Hey there, Minneapolis. It’s us, MPLS.TV–and this is “From Us. MPLS.TV” – the first of our new weekly check-ins to let you know what we’ve been thinking about and working on.
Just in case you haven’t looked down there at the bottom of the page in a while (or ever), this website is, officially, “a Minneapolis-centric content hub whose mission is to highlight and champion the unique cultures that make our city thrive.” MPLS.TV celebrates the art, music, writing, events, businesses, projects, and other goings-on in Minneapolis that we think are worth shouting out–without losing sight of how we fit in nationally and internationally, and without falling into the “loving it just ’cause it’s local” trap that people here are often accused of succumbing to.
As an editor, it’s important to me to make sure that we talk about Minneapolis as a whole, keeping an eye on innovation and creativity wherever it happens–including in parts of the city that don’t always get much constructive attention. A few weeks ago, City Pages’ coverage of the death of a 5-year-old boy named Nizzel George caught my notice, and I followed the community anger over the paper’s insensitive, racially charged article as it played out in City Pages’ comments (before they were closed) and on Twitter. To me, the problem wasn’t confined to the bad judgment of the writer in that situation, but extends to a disconnect between media that focuses on a small slice of Minneapolis life and the larger, diverse populations that live here and read what we’re writing.
MPLS.TV never tackles hard news or politics, but I think our positive approach to covering Minneapolis still means something. Progress will come from ongoing work to close that gap between people who write about the city and people who read it, and from paying attention when Minneapolis residents tell their own stories.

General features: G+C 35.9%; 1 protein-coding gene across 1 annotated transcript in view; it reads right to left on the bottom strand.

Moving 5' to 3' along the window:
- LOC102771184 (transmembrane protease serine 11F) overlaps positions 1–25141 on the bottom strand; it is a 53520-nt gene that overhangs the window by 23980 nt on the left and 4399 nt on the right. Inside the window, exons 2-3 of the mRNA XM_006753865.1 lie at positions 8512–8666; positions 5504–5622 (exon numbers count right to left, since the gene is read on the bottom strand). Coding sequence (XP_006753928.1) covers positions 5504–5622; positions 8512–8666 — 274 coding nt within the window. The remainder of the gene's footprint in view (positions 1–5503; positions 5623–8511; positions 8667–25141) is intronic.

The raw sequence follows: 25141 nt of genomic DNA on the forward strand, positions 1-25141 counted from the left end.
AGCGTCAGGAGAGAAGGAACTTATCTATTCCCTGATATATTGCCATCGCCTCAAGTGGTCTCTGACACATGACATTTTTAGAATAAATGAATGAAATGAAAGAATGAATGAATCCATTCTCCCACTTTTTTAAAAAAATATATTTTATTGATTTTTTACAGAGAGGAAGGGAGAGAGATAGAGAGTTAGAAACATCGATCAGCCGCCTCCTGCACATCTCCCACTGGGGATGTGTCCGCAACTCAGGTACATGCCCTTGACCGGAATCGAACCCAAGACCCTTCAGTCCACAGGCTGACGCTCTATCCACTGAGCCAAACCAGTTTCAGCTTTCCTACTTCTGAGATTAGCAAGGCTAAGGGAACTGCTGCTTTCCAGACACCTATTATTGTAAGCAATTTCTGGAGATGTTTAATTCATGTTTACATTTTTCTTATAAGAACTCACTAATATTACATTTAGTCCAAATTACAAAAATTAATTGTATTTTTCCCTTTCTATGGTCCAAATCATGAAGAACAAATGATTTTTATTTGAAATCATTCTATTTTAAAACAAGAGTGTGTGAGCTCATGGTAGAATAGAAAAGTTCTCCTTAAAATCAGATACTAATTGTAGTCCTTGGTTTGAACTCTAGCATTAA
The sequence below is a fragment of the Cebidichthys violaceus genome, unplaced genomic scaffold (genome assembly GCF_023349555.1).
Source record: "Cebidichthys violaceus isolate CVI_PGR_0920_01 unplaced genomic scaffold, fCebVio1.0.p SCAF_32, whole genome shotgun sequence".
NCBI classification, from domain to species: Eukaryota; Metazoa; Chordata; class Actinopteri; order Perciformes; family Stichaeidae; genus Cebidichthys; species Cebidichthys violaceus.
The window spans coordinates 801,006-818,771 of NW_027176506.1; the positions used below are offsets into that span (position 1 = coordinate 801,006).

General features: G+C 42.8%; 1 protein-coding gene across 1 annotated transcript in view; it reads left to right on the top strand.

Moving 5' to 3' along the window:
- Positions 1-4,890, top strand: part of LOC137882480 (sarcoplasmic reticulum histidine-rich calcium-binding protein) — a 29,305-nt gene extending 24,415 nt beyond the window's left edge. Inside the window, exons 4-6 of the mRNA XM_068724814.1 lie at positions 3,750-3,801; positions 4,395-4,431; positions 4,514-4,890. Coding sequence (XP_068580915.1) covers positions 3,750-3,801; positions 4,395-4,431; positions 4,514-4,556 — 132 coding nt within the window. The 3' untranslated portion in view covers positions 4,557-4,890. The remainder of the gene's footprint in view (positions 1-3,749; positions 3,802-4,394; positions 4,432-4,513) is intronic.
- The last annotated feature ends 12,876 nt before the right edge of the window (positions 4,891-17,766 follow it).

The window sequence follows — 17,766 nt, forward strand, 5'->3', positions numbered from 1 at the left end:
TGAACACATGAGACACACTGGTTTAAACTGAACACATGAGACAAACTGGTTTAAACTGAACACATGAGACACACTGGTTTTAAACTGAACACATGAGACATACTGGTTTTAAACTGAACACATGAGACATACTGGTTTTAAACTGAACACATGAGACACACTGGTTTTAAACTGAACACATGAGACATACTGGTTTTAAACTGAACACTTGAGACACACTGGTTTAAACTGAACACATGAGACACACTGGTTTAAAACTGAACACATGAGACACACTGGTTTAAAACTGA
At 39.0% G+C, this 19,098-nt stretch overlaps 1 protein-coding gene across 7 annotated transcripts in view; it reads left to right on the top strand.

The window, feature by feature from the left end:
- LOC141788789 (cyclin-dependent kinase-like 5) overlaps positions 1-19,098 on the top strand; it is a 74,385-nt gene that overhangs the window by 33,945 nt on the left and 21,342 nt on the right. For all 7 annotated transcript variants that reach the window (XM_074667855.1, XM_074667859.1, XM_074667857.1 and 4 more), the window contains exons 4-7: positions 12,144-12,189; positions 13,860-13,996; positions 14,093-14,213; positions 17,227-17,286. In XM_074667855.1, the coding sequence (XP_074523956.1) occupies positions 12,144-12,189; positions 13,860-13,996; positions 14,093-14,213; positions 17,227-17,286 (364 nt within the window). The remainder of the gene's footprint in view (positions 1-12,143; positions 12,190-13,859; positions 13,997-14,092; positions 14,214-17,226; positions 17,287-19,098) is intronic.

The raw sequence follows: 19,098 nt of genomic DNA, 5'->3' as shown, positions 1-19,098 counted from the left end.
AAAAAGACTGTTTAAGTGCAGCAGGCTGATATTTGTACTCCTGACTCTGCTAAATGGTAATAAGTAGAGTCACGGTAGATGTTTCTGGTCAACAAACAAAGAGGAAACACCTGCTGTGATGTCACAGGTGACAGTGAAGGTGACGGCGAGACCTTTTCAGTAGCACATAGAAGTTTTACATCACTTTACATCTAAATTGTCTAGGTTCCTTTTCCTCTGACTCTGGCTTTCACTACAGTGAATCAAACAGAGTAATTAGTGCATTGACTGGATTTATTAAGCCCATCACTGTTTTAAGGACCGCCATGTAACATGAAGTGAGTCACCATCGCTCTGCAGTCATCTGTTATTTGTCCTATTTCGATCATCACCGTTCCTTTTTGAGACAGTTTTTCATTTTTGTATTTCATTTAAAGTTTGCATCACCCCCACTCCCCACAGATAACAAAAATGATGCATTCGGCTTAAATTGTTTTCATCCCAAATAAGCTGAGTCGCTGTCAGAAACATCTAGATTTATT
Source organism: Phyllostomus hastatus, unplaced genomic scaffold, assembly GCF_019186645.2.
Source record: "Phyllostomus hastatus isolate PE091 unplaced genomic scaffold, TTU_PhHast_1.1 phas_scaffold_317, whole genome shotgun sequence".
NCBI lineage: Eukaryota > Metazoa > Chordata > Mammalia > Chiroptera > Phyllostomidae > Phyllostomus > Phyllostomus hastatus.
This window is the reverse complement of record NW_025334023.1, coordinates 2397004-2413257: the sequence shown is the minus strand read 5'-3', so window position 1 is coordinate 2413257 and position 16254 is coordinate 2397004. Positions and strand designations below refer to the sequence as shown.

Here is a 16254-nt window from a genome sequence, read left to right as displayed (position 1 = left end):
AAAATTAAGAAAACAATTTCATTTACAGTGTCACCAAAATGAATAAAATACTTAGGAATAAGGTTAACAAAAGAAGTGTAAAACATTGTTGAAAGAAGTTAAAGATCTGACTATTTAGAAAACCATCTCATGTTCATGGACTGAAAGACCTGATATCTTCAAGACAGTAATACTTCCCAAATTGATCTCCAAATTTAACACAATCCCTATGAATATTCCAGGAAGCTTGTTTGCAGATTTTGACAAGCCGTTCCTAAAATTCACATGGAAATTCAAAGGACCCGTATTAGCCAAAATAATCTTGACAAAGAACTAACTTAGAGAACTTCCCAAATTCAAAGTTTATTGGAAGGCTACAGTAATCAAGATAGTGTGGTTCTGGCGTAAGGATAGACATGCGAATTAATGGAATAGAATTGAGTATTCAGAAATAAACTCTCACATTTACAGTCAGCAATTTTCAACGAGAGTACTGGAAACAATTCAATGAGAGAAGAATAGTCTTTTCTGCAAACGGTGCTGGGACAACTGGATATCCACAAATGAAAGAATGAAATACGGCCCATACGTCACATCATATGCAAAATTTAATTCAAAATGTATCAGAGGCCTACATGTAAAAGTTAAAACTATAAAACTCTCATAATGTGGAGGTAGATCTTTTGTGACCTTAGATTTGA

That’s why I was so excited to hear about InCOLOR, a new magazine by and for multicultural students in the Twin Cities. “The goal is to help readers understand other ways of life, and experience different cultures, not just their own,” reads the mag’s official handout. InCOLOR is just one of many magazines launching this year that can help spotlight the neighborhoods, populations, and trends that don’t always get noticed by more established Minneapolis publications. Keep an eye out for MPLS.TV’s interview with InCOLOR founding editor Tiffany Trawick before the magazine launches on August 30.
Other stories to watch the site for in August include another installment of Chance Encounters, more moving-back-to-Minneapolis rediscovery, and Scratch Your Niche‘s exploration of a Northeast yoga studio. If you haven’t been checking the site lately, you might have missed our recommendations for lake activities, Babes in Soyland’s recipe for classy adult cupcakes, or the Return of Ula Brown with a River’s Edge Festival edition of What the F**ck Are YOU Wearing?
This week we’re also saying goodbye to Caroline Thompson, who has served with me as Co-Editor since we both joined MPLS.TV early this year. In the last six months, Caroline has told us which Minneapolis-based Tumblrs to follow and advised us on how to have the most fun–or at least memorably catastrophic–holidays. Besides her own posts, she’s been instrumental in getting MPLS.TV’s regular written content off the ground, and we wish her the best as she moves on to new levels of fabulousness in Chicago.
That’s it for now–but remember that we don’t believe in one-way streets (at least not metaphorical ones), and we want to hear from you. Tell us what you love or hate about us, and what we could be doing better. If we’re sleeping on something amazing going on in the city, wake us the fuck up. We’re listening. Talk to you soon!
Illustration by Aimée Pijpers for MPLS.TV.